When it comes to DAS the Derby now falls just behind the Super Bowl for DAS totals with 12.2 TB to 15.9 TB, though the Derby number could get closer if and when we get numbers from T-Mobile and Sprint. And yes, granted it’s a much bigger crowd (the Derby had its second-highest attendance ever with 167,227 — just a few thousand less than the record of 170,513 set last year. We also don’t have any stats yet for usage of the new Churchill Downs app, but it does appear betting was up this year, maybe due to app integration?

First round of NHL playoffs saw 8.6 TB of data used on AT&T networks

They’re smaller than football stadiums so hockey arenas aren’t going to generate wireless-data numbers as big as we’ve seen at events like the Super Bowl. But according to AT&T, wireless data use by NHL fans at playoff time took a big leap forward in the first round of the Stanley Cup action, with an average 41 percent increase in data use versus regular-season games at the same venues.

In total, AT&T said it saw more than 8.6 terabytes of wireless data used on its cellular networks at venues hosting first-round NHL playoff games, with an average of 191 GB used at each game. Winning the highest-average data contest was the Dallas Stars, whose fans used more than 379 GB per game during the first round games in American Airlines Center. In a statement that clearly needed a copy editor with sense and facts, AT&T said that the second-place Philadelphia Flyers, who play in a city that is “home of the country’s most passionate sports fans,” averaged 267 GB per game. In Chicago, where the defending Stanley Cup Champion Blackhawks took their series to a Game 7, THE most passionate sports fans used an average of 270 GB per game.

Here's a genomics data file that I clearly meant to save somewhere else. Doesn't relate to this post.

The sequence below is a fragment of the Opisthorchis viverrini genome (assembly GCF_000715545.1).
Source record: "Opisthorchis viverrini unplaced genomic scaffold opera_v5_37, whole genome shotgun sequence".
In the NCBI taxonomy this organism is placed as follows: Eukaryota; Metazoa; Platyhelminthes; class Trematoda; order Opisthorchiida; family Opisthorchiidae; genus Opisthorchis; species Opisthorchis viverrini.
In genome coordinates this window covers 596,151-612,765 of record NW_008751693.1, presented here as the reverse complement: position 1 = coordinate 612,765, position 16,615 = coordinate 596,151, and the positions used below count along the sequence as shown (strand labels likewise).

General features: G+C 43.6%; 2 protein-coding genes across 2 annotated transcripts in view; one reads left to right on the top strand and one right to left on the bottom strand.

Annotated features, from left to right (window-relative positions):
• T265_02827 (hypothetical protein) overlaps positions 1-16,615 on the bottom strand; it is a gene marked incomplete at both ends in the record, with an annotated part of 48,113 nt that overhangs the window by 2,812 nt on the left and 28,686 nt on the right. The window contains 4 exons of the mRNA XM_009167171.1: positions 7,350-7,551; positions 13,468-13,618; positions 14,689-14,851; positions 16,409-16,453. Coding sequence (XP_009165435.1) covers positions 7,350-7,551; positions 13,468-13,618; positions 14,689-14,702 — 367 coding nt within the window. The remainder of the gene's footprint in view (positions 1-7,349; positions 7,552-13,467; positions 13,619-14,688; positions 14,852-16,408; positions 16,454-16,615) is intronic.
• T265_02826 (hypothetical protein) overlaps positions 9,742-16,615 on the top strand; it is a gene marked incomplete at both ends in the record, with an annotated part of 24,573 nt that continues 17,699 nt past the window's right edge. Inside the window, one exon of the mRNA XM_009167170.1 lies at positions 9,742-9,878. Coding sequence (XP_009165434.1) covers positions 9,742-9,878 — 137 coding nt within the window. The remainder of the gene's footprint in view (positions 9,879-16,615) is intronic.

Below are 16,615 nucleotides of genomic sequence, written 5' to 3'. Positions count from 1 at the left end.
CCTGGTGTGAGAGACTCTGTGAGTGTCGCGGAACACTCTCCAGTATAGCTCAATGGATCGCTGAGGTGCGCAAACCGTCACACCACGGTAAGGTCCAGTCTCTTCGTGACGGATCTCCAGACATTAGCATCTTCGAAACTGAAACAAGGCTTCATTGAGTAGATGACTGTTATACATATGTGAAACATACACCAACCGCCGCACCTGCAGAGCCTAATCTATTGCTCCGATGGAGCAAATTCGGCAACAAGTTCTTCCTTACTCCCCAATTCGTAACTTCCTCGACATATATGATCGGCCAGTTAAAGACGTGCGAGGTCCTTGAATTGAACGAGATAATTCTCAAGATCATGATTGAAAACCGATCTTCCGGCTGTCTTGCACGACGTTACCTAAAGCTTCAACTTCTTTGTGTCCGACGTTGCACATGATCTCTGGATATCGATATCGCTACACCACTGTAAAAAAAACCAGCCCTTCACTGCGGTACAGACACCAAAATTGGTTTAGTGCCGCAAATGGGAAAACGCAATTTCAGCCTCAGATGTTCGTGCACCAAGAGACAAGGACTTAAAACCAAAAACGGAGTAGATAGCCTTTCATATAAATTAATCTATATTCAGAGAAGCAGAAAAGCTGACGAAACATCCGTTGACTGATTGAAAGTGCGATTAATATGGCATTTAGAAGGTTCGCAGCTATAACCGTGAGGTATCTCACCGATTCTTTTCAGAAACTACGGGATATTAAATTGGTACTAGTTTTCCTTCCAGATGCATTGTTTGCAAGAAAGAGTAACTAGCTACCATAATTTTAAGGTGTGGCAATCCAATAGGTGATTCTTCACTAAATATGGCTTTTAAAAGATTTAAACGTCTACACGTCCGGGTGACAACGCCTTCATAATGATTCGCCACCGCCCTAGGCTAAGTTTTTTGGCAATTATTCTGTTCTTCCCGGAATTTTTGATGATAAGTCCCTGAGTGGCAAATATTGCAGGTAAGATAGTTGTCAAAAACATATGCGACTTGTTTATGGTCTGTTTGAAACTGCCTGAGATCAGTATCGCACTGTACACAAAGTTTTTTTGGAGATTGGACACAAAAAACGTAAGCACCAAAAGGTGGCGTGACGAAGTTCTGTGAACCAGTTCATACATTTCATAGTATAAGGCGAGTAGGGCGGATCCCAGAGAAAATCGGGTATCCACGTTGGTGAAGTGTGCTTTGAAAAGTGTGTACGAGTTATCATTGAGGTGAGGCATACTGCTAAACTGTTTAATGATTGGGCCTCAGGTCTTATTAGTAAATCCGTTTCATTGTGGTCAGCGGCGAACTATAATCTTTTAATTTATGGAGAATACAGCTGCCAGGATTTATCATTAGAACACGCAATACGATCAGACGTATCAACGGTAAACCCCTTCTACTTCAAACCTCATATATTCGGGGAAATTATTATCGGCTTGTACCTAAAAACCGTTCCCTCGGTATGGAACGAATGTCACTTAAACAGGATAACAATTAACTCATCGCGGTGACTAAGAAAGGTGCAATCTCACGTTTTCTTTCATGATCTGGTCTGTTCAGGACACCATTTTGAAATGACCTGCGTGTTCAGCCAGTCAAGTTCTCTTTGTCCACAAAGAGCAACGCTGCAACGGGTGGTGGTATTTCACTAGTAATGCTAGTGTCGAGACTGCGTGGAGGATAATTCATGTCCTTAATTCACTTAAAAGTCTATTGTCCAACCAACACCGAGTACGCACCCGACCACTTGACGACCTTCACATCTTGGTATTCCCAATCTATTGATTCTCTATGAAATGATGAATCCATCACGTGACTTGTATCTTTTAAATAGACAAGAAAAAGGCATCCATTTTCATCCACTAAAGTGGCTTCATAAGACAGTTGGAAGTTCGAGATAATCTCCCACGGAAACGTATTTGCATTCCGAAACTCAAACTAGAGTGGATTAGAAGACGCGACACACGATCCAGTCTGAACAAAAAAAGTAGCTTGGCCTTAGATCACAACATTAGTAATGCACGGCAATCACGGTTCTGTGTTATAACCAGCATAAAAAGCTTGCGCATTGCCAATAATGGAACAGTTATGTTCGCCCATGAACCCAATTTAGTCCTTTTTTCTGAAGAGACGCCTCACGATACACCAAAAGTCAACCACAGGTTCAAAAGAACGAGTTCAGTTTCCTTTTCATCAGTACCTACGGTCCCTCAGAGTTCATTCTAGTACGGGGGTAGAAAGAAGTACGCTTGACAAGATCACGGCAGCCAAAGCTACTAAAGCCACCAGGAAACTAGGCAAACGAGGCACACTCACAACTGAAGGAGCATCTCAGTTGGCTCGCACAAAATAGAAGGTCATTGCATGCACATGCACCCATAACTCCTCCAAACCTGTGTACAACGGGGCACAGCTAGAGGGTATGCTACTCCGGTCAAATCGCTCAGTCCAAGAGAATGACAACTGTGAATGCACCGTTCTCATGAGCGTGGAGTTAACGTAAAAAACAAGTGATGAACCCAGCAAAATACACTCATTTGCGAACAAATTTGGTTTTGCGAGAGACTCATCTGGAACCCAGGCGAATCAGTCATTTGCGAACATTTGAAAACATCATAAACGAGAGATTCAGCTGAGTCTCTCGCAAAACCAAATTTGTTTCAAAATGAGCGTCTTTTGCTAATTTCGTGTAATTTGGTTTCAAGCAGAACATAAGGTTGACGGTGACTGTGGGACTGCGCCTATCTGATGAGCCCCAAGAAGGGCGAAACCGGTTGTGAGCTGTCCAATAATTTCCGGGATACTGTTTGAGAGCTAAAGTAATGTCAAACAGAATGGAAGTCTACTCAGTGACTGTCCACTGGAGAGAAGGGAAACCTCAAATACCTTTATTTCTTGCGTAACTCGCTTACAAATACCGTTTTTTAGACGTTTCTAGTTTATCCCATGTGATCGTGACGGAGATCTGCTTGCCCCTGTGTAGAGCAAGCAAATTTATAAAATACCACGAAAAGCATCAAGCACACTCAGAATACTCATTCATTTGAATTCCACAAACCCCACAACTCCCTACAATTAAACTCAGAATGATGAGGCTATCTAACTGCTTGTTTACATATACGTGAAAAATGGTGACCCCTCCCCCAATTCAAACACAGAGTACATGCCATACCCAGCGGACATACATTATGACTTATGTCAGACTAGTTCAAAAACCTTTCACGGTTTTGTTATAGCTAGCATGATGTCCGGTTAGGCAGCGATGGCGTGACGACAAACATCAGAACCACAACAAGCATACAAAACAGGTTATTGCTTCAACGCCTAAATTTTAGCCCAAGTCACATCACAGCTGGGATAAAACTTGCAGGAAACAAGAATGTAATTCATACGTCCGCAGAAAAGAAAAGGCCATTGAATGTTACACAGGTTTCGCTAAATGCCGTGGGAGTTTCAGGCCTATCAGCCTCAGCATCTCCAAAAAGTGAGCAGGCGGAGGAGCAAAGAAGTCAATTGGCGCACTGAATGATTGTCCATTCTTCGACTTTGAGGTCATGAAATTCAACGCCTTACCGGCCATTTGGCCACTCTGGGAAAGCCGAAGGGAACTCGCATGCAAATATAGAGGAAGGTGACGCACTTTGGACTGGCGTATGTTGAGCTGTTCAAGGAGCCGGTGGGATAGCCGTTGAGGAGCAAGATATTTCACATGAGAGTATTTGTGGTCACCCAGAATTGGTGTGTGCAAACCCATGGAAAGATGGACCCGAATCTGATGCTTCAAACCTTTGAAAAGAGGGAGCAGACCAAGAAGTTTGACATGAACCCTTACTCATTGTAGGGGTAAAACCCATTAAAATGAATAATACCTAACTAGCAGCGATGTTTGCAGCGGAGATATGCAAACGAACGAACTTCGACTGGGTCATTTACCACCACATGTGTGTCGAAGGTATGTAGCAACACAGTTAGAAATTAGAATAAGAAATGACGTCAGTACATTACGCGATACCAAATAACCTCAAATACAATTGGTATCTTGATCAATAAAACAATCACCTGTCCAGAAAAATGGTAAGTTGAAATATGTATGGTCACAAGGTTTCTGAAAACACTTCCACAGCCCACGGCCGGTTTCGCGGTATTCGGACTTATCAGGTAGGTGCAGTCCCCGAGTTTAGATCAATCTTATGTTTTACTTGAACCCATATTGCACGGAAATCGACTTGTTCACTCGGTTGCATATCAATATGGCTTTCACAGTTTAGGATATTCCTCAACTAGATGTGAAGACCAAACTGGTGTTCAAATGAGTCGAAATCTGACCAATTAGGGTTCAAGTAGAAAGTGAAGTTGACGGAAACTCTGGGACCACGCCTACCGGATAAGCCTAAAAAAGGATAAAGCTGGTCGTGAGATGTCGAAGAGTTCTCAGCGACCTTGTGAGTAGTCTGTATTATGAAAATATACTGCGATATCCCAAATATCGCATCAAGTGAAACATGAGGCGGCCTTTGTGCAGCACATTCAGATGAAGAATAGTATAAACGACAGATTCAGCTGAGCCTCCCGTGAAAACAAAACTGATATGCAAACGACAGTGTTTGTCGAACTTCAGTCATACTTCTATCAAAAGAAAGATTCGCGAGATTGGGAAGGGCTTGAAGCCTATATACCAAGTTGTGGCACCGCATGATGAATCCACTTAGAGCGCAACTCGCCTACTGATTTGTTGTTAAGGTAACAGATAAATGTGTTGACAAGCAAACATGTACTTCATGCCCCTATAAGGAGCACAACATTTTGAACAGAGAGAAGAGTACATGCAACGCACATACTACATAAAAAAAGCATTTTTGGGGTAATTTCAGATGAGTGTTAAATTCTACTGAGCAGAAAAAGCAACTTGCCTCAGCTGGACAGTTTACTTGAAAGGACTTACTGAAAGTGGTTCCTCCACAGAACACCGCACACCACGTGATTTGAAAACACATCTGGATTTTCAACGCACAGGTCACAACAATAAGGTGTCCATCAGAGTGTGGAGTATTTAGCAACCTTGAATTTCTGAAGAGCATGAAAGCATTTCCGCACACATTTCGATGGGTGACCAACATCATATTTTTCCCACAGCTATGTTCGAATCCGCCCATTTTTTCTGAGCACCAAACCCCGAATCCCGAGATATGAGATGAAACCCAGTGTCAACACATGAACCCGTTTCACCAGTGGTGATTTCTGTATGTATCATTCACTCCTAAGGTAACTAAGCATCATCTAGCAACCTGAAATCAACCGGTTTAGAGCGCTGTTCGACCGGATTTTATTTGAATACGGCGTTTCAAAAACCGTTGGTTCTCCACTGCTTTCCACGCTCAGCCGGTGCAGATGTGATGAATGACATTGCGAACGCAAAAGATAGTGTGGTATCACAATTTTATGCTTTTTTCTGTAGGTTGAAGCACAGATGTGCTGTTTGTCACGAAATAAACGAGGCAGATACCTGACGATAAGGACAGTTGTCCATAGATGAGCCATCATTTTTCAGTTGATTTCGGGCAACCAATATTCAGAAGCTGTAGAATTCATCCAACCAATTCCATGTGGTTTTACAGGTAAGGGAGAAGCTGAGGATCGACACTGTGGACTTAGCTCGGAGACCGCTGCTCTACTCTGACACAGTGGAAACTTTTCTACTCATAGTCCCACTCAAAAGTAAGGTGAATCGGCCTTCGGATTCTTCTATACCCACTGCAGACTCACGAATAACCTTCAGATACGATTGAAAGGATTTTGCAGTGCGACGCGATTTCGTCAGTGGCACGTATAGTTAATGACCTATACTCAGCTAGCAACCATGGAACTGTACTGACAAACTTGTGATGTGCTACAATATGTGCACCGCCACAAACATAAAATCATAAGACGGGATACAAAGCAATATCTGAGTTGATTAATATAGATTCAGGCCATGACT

Remember, these are only AT&T stats for users on AT&T networks. And anytime the Philly-loving AT&T folks want to talk about passionate sports fans, they know where to find me. We can watch tapes of the Blackhawks-Flyers Stanley Cup finals together while we converse.